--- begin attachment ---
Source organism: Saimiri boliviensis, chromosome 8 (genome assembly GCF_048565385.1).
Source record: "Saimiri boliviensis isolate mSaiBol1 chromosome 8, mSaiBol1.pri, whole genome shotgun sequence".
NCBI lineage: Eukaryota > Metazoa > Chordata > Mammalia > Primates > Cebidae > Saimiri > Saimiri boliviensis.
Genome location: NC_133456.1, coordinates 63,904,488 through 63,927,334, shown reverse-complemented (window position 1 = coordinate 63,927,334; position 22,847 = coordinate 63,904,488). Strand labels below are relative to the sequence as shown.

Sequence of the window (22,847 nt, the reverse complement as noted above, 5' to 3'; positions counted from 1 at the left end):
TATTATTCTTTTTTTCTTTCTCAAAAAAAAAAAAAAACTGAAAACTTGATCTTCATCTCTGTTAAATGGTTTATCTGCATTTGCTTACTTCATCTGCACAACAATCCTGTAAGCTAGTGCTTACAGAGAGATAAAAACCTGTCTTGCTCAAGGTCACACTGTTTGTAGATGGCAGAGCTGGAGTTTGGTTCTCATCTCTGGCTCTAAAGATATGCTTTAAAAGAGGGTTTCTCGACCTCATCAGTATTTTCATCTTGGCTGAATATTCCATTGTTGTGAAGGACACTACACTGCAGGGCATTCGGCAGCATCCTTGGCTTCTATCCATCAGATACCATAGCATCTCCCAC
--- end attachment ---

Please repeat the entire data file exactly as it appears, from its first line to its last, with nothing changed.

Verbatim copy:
Source organism: Saimiri boliviensis, chromosome 8 (genome assembly GCF_048565385.1).
Source record: "Saimiri boliviensis isolate mSaiBol1 chromosome 8, mSaiBol1.pri, whole genome shotgun sequence".
NCBI lineage: Eukaryota > Metazoa > Chordata > Mammalia > Primates > Cebidae > Saimiri > Saimiri boliviensis.
Genome location: NC_133456.1, coordinates 63,904,488 through 63,927,334, shown reverse-complemented (window position 1 = coordinate 63,927,334; position 22,847 = coordinate 63,904,488). Strand labels below are relative to the sequence as shown.

Sequence of the window (22,847 nt, the reverse complement as noted above, 5' to 3'; positions counted from 1 at the left end):
TATTATTCTTTTTTTCTTTCTCAAAAAAAAAAAAAAACTGAAAACTTGATCTTCATCTCTGTTAAATGGTTTATCTGCATTTGCTTACTTCATCTGCACAACAATCCTGTAAGCTAGTGCTTACAGAGAGATAAAAACCTGTCTTGCTCAAGGTCACACTGTTTGTAGATGGCAGAGCTGGAGTTTGGTTCTCATCTCTGGCTCTAAAGATATGCTTTAAAAGAGGGTTTCTCGACCTCATCAGTATTTTCATCTTGGCTGAATATTCCATTGTTGTGAAGGACACTACACTGCAGGGCATTCGGCAGCATCCTTGGCTTCTATCCATCAGATACCATAGCATCTCCCAC